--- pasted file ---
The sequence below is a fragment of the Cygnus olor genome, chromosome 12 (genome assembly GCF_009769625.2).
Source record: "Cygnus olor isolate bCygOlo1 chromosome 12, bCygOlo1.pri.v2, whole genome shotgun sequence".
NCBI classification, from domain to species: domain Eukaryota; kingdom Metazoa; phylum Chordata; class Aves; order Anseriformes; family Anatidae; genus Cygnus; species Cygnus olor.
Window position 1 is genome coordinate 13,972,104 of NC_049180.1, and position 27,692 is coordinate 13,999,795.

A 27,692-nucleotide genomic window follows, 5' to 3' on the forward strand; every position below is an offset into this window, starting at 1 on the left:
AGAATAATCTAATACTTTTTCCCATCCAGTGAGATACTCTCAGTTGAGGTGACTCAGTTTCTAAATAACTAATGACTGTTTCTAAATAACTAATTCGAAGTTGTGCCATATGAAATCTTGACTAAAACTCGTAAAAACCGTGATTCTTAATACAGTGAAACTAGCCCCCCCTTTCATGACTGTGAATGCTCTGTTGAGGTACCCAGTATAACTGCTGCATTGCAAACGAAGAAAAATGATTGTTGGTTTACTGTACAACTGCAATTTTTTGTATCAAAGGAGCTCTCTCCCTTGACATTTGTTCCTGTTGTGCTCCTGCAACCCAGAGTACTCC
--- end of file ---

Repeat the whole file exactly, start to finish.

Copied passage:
The sequence below is a fragment of the Cygnus olor genome, chromosome 12 (genome assembly GCF_009769625.2).
Source record: "Cygnus olor isolate bCygOlo1 chromosome 12, bCygOlo1.pri.v2, whole genome shotgun sequence".
NCBI classification, from domain to species: domain Eukaryota; kingdom Metazoa; phylum Chordata; class Aves; order Anseriformes; family Anatidae; genus Cygnus; species Cygnus olor.
Window position 1 is genome coordinate 13,972,104 of NC_049180.1, and position 27,692 is coordinate 13,999,795.

A 27,692-nucleotide genomic window follows, 5' to 3' on the forward strand; every position below is an offset into this window, starting at 1 on the left:
AGAATAATCTAATACTTTTTCCCATCCAGTGAGATACTCTCAGTTGAGGTGACTCAGTTTCTAAATAACTAATGACTGTTTCTAAATAACTAATTCGAAGTTGTGCCATATGAAATCTTGACTAAAACTCGTAAAAACCGTGATTCTTAATACAGTGAAACTAGCCCCCCCTTTCATGACTGTGAATGCTCTGTTGAGGTACCCAGTATAACTGCTGCATTGCAAACGAAGAAAAATGATTGTTGGTTTACTGTACAACTGCAATTTTTTGTATCAAAGGAGCTCTCTCCCTTGACATTTGTTCCTGTTGTGCTCCTGCAACCCAGAGTACTCC